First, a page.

Problems With Your Lawyer

If you have problems with your lawyer or become unhappy with their services, the first thing you should try to do is talk with your lawyer to try to work it out. There may be some misunderstandings that can be cleared up easily with direct communication. You may want to write your concerns down and request a written response, which may be easier for both of you. If you are still unhappy or uncomfortable, you have a right to terminate the lawyer-client relationship and find a new lawyer.

If you decide to change counsel, it is best to have the next lawyer lined up and ready to take over your case. If your original lawyer appeared on your behalf in court and is on record as your lawyer, you can change lawyers by filing a Consent to Change Counsel signed by the retiring counsel and you as the party. Certain courts require that the Consent to Change Counsel be ordered by the court. If you have not lined up new counsel, the process may be more complicated and you may need to proceed without counsel. Once you retain a new lawyer, the counsel will be required to file a notice of appearance with the court to act as your counsel. However, if a corporation is a party to the lawsuit, the corporation must have a new lawyer ready to take over the case as lawyer of record, because a corporation is not allowed to represent itself.

Your lawyer also has the right to decide not to represent you anymore. Your lawyer can withdraw from your case if you are given adequate notice and an opportunity to find a new lawyer. In general, your lawyer will first ask you to agree to end the relationship, but if you do not agree, the court can allow your lawyer to withdraw from your case anyway. Some reasons a lawyer might withdraw from your case are: if you and the lawyer cannot agree on how to proceed with the case or if you can no longer pay the lawyer’s fees. If there is a disagreement or your lawyer wants to withdraw without your permission, an order from the court will be required.

Keep in mind that when the lawyer-client relationship ends, you have a right to the prompt return of all your papers and property in your lawyer’s possession. You have a right to a refund of any unearned portions of the retainer deposit or unused money you gave the lawyer to cover expenses and costs. You should ask your lawyer for these items, a breakdown of all of the expenses and costs, and for a refund of any unused money right away and follow up until you receive them. If you have not fully paid your attorney, the attorney may have the right to retain your file and money belonging to you under certain circumstances.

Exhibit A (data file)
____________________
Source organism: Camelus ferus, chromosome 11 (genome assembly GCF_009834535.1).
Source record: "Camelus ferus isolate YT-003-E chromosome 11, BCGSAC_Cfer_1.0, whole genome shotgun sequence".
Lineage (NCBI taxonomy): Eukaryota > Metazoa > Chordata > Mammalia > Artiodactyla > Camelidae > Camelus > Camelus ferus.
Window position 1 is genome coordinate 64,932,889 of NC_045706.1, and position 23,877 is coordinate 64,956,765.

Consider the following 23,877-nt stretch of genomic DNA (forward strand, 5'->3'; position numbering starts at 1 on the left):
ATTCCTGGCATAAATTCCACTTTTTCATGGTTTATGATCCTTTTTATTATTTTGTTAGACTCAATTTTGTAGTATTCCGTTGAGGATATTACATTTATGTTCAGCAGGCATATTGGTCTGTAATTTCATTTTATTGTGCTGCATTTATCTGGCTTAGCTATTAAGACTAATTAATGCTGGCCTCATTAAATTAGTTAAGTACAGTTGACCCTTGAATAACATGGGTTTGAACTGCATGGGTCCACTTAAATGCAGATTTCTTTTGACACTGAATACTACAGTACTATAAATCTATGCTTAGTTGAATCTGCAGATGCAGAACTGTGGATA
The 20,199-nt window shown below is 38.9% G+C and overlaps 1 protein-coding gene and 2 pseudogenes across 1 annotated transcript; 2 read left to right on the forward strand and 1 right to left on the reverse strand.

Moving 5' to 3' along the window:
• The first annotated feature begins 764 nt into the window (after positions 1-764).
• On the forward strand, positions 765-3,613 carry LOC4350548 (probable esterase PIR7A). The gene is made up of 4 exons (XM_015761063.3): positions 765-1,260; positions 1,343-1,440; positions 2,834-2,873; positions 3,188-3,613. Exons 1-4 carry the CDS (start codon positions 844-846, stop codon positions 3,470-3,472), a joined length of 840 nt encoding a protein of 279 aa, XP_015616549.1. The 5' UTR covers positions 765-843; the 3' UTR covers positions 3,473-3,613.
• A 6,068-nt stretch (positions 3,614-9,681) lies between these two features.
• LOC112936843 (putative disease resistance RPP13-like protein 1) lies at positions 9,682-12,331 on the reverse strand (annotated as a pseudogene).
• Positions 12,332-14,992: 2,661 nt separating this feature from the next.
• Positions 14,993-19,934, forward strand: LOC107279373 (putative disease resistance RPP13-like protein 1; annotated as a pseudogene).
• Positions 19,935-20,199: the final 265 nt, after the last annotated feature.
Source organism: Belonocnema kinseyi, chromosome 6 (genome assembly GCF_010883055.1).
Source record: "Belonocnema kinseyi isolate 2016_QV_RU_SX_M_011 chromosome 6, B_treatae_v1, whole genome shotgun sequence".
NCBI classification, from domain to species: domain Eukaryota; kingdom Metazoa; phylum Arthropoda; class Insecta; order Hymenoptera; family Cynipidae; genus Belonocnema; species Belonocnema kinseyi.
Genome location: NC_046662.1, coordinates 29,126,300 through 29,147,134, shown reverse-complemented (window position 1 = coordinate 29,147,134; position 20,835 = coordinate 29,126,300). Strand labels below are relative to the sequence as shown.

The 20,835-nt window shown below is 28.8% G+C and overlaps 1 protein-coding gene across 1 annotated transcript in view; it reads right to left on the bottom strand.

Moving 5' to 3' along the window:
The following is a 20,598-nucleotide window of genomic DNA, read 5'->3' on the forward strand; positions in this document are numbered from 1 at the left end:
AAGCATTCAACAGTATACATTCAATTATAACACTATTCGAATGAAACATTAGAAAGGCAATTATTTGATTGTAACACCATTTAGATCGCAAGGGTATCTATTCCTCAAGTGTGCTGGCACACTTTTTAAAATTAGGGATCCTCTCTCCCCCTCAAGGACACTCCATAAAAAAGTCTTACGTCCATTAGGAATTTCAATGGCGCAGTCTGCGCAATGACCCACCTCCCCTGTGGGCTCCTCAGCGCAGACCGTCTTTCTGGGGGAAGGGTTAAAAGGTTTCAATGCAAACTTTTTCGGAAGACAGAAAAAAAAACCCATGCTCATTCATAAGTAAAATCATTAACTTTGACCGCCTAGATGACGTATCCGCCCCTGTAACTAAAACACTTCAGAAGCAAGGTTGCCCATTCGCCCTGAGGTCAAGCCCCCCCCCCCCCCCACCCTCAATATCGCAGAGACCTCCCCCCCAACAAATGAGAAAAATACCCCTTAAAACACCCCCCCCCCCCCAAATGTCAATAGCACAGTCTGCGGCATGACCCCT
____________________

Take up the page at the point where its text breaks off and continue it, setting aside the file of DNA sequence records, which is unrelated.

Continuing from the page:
If you have a complaint against a lawyer, you may contact the Lawyer Disciplinary or Grievance Committee that covers the area where the lawyer is practicing law. For lawyers located in Manhattan or the Bronx, you need to contact the First Judicial Department – Departmental Disciplinary Committee. For Brooklyn, Queens or Staten Island, contact the Grievance Committee for the Second, Eleventh, and Thirteenth Judicial Districts.

If you have a disagreement with your lawyer about the fees you already paid  or fees your lawyer claims you owe, your lawyer must participate in a state-sponsored arbitration program, New York State has a Fee Dispute Resolution Program (FDRP), that handles lawyer-client disputes over legal fees that are more than $1,000 and less than $50,000. The FDRP does not cover fees in a criminal or a personal injury case. If you have a  fee dispute about a case other than a criminal or personal injury case, you should file a client request for arbitration with the program in the area where your lawyer practices law.  You can find a list of programs here.  You and your counsel may agree in your engagement letter as to how fee disputes are handled.

If you believe your lawyer has wrongfully taken your money or property, you can apply for reimbursement from the Lawyer’s Fund for Client Protection, here. This Fund was established to help clients who have lost money or property as a result of a lawyer’s dishonest conduct in the practice of law.

Legal Editor: Kerry A. Brennan, March 2016

Changes may occur in this area of law. The information provided is brought to you as a public service with the help and assistance of volunteer legal editors, and is intended to help you better understand the law in general. It is not intended to be legal advice regarding your particular problem or to substitute for the advice of a lawyer.

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